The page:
Despite Ghana's strong democratic track record in recent decades, the economy remains underdeveloped. Industrial policies are necessary to transform the colonial trading economy that Ghana inherited at independence, but successive governments have been unwilling or unable to implement them. In this highly original interpretation, supported by new empirical material, Lindsay Whitfield exposes the reasons for why the Ghanaian economy remains underdeveloped and sets her theory in the wider African context. She offers a new way of thinking about the political economy of Africa that charts a clear path away from defining Africa in terms of neopatrimonial politics and that provides new conceptual tools for addressing what kind of business-state relations are necessary to drive economic development. As a study of Ghana that addresses both the economy and politics from early colonialism to the present day, this is a must-read for any student or scholar interested in the political economy of development in Africa.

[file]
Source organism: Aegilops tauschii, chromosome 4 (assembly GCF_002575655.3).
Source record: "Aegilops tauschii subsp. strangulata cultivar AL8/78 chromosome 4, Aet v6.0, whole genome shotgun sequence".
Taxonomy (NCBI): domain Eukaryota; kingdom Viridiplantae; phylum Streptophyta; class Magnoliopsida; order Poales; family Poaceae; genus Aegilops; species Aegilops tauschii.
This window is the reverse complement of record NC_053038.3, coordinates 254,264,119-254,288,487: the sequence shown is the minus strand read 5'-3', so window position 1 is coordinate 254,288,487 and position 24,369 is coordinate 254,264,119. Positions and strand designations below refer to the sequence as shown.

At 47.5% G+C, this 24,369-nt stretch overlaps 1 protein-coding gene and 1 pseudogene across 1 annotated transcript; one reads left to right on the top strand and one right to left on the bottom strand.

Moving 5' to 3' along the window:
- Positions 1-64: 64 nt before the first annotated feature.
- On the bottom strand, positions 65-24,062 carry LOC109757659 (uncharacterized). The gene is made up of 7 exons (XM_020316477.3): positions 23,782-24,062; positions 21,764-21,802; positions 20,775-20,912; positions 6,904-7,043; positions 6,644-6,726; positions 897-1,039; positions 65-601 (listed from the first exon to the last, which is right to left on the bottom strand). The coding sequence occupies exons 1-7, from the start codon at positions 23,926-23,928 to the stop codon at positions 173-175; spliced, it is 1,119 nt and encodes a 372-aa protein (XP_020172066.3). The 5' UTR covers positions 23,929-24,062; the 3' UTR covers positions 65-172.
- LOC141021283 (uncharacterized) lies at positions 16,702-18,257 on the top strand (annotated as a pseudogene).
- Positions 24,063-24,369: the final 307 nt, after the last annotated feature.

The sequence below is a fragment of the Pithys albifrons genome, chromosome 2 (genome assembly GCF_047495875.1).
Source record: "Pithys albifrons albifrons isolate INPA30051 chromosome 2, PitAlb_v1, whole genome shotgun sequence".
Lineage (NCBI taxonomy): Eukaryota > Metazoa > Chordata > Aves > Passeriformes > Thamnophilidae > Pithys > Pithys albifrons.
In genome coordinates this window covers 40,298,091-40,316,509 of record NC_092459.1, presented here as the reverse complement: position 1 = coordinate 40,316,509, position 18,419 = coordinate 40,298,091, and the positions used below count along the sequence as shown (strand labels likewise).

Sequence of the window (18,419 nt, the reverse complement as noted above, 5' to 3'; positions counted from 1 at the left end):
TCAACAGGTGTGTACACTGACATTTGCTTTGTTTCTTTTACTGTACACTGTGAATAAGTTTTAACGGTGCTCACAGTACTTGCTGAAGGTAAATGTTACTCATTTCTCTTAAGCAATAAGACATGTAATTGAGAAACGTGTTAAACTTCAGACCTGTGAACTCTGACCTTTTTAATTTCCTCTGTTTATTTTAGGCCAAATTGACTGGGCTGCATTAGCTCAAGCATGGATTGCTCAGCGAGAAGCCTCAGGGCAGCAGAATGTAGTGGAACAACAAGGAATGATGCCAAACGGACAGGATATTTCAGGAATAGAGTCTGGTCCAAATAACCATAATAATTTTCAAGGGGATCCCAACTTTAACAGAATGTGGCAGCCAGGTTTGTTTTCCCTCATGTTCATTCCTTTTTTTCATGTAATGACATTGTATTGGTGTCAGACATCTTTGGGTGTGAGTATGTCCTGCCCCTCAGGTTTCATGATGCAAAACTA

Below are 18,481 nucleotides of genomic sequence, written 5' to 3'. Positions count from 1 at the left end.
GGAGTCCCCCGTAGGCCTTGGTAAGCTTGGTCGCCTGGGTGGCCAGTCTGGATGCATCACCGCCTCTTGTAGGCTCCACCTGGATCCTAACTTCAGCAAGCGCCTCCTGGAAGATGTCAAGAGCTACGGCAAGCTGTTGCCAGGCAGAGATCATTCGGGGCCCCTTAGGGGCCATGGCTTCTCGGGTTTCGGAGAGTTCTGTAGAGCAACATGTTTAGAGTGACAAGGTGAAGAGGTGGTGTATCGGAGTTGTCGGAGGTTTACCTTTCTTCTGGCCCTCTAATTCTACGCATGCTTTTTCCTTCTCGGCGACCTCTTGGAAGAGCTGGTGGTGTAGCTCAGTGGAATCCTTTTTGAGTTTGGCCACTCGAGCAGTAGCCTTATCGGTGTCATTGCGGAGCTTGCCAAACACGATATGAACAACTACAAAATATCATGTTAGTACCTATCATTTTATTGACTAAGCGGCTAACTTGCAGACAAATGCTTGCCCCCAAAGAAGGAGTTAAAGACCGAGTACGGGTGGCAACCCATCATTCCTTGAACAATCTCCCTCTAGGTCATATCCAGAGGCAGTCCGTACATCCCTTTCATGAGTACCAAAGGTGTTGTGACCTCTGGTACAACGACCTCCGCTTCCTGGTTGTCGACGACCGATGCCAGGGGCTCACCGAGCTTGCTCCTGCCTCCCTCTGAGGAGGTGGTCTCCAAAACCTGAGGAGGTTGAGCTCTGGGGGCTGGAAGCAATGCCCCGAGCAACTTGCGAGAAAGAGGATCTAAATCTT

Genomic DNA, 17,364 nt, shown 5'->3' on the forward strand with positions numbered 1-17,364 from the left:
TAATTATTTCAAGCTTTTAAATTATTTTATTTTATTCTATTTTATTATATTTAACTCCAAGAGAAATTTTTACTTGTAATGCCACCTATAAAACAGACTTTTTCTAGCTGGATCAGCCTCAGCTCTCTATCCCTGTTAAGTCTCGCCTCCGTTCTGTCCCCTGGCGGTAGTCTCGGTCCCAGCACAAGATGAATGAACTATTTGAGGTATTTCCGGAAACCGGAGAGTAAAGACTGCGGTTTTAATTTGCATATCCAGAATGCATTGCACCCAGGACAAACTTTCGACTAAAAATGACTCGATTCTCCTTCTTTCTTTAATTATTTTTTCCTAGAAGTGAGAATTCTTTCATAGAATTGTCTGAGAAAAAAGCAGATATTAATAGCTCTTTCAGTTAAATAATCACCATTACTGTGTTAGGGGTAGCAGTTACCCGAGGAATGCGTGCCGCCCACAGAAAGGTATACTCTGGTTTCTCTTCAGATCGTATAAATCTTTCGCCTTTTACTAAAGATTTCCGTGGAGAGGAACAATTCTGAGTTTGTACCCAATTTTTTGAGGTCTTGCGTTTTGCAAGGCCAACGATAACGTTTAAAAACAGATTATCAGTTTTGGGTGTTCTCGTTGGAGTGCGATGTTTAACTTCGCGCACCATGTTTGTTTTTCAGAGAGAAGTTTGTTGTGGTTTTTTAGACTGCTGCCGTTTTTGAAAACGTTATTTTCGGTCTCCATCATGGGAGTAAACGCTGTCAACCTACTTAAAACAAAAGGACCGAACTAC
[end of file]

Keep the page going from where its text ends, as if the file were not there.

weitere Ausgaben werden ermittelt
1. Ghanaian political economy and the politics of industrial policy; 2. Origins of competitive clientelism and weak domestic capitalists; 3. Return to competitive clientelism in the fourth republic; 4. Economic growth, but maintaining the colonial trading economy; 5. Challenges to diversifying exports: accessing global markets and learning to learn; 6. Challenges to modernizing agro-processing: struggles over inputs, organizing smallholders, and enforcing contracts; 7. NPP government and the not so 'Golden Age of Business'; 8. NDC II Government and managing the new oil wealth.
Dewey Decimal Classfication (DDC)